In terms of suitability for touring, top of the pile have to be high quality pedelecs featuring systems from either Panasonic, or Daum. The highly unusual and lightweight Gruber Assist system is also worth a tryout to see if you like the unusual way it drives directly onto the bottom bracket pedal axle. These high quality crank drive systems (i.e. they drive through the crank area, providing power at the optimum motor speed, whatever gear you are in) have the distinct advantage over those with motors in the hub whose efficiency is limited by the fact they are geared to operate best either at low speed on steep hills or at higher speeds on lesser gradients – but never both...

Some hub motor models are certainly worth considering as well. The Nano hub motor itself weighs only 2.3kg and even with a large capacity battery, you're looking at adding only around 5kg of weight. If you get high torque gearing on a Nano, it will help you pull away with your heavy touring load and climb steep hills, but will not power the bike at higher speeds, when power is in any case less needed. Several firms offer complete bikes or retrofit kits based on the Nano, but two of the best-known in the UK are Cytronex and Electric Wheel. Other well-known hub-motor systems include BionX and Sparta/Koga.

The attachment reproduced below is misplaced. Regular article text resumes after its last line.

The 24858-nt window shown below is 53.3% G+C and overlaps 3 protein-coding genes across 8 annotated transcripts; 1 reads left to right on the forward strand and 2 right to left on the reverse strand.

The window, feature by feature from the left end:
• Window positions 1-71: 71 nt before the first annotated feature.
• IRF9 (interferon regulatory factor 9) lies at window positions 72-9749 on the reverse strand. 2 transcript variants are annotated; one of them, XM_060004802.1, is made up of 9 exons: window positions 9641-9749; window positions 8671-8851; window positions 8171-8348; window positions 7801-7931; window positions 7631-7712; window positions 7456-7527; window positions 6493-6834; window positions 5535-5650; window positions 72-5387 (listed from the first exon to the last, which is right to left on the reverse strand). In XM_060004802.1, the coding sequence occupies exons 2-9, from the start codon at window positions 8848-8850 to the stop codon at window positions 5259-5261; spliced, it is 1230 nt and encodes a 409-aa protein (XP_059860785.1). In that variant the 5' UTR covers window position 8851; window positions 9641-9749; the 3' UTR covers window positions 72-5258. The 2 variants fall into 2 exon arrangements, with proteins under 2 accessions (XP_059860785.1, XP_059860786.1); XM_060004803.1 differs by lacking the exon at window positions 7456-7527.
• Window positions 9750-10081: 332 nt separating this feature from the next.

Brands featuring Panasonic motor systems include E-motion, Helkama, Kalkhoff, Monark and Raleigh. Cyclists with a weak pedalling action, perhaps due to ill health or age, should look for a bicycle or a kit with throttle control, the Cytronex being the outstanding example.

Panasonic pedelecs – in this case a Kalkhoff – are efficient touring machines. This one is taking on the cliffs of the River Seine. Photo: Richard Peace/Electric Bicycles

Panasonic pedelecs – in this case a Kalkhoff – are efficient touring machines. This one is taking on the cliffs of the River Seine.
Photo: Richard Peace/Electric Bicycles

How far will a full battery charge take me and how much do electric bikes weigh?

Both questions are of obvious concern to tourers. They will be travelling further than in most other forms of cycling and without breaks for charging (charging at lunch times will depend on the goodwill of any cafe or restaurant you happen to stop at or, if picnicking, there probably won't be any potential charging point). Tourers also want to keep the weight they have have to carry to a minimum.